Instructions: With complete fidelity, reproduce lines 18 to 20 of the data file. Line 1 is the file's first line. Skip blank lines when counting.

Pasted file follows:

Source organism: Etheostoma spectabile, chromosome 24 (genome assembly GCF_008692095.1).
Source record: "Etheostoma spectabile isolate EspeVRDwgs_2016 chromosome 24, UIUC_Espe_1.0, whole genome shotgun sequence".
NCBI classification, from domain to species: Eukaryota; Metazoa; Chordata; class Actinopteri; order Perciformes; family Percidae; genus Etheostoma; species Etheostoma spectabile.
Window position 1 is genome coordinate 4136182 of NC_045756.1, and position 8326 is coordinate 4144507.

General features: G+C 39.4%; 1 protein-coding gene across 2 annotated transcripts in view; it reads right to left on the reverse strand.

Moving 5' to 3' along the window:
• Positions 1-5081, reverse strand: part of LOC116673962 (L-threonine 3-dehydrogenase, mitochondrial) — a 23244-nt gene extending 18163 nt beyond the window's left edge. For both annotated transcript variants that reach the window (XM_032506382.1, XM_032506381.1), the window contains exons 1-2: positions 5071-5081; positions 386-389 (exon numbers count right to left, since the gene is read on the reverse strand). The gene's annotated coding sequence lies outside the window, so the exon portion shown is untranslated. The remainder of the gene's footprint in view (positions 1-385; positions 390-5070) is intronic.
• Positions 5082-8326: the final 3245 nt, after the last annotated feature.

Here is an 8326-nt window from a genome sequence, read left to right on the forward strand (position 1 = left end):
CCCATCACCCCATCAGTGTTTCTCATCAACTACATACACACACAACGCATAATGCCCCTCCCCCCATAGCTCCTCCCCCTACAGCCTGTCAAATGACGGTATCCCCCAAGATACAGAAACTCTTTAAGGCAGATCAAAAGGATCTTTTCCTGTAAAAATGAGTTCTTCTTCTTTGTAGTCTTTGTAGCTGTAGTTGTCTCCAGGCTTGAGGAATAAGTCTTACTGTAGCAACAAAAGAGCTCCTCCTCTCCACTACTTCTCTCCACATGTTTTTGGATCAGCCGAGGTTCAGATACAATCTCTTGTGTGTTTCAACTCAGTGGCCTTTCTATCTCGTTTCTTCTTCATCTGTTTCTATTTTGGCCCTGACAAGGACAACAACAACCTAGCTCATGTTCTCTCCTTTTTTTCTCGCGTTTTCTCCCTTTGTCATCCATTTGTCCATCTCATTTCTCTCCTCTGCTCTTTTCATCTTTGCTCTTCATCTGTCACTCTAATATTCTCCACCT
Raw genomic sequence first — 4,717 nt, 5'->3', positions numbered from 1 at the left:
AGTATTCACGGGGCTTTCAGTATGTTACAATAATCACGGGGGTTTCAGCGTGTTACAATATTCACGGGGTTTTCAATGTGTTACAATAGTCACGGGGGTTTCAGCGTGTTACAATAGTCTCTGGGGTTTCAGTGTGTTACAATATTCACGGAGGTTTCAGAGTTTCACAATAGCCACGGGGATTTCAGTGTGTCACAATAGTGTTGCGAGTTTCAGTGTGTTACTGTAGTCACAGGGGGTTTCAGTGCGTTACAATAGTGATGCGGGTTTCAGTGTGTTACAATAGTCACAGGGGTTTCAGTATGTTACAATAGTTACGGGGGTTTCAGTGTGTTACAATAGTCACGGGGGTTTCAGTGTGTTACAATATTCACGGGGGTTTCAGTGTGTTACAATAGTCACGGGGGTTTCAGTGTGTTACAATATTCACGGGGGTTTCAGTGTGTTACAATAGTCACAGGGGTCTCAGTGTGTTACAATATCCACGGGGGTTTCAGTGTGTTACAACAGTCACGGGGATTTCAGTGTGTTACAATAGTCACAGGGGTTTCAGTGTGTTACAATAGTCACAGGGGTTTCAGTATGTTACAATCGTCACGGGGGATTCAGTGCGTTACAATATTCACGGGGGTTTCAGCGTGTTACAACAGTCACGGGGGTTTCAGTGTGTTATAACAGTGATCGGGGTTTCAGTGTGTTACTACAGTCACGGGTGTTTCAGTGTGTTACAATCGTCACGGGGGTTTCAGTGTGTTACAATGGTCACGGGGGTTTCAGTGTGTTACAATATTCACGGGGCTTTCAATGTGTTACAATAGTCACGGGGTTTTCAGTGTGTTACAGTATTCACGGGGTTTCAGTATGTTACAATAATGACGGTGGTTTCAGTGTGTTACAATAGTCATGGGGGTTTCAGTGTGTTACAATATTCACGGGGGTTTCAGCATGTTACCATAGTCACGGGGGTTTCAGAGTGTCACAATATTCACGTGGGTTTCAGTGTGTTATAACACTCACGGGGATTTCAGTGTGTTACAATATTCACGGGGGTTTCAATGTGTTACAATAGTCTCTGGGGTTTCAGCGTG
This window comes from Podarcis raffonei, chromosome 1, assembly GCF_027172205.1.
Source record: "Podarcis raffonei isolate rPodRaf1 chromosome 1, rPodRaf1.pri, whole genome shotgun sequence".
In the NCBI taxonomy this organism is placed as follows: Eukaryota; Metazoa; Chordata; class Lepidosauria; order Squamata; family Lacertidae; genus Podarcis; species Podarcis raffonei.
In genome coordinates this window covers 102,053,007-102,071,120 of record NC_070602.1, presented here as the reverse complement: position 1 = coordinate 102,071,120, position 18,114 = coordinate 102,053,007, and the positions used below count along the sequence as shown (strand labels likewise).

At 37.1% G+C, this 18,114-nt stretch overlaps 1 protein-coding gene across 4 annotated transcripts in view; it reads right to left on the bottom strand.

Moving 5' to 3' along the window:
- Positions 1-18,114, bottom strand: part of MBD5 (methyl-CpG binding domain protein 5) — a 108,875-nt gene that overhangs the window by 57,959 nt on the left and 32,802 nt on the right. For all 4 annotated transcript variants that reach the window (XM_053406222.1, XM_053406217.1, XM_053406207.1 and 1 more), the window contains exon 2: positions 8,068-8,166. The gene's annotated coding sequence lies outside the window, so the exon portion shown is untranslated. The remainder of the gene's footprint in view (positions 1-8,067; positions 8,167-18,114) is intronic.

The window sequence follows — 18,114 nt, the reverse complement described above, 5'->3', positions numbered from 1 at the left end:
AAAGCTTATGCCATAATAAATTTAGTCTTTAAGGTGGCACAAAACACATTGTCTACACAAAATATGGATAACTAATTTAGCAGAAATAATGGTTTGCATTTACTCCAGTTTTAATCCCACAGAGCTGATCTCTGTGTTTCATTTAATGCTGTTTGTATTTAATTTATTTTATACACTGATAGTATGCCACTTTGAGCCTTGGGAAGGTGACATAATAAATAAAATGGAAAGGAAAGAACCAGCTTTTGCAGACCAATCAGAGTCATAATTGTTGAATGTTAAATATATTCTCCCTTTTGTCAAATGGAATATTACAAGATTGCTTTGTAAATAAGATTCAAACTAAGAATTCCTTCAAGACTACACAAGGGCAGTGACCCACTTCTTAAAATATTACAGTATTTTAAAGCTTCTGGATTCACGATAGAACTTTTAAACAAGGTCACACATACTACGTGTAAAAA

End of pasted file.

Moving 5' to 3' along the window:
- Positions 1-18,114, bottom strand: part of MBD5 (methyl-CpG binding domain protein 5) — a 108,875-nt gene that overhangs the window by 57,959 nt on the left and 32,802 nt on the right. For all 4 annotated transcript variants that reach the window (XM_053406222.1, XM_053406217.1, XM_053406207.1 and 1 more), the window contains exon 2: positions 8,068-8,166. The gene's annotated coding sequence lies outside the window, so the exon portion shown is untranslated. The remainder of the gene's footprint in view (positions 1-8,067; positions 8,167-18,114) is intronic.

The window sequence follows — 18,114 nt, the reverse complement described above, 5'->3', positions numbered from 1 at the left end: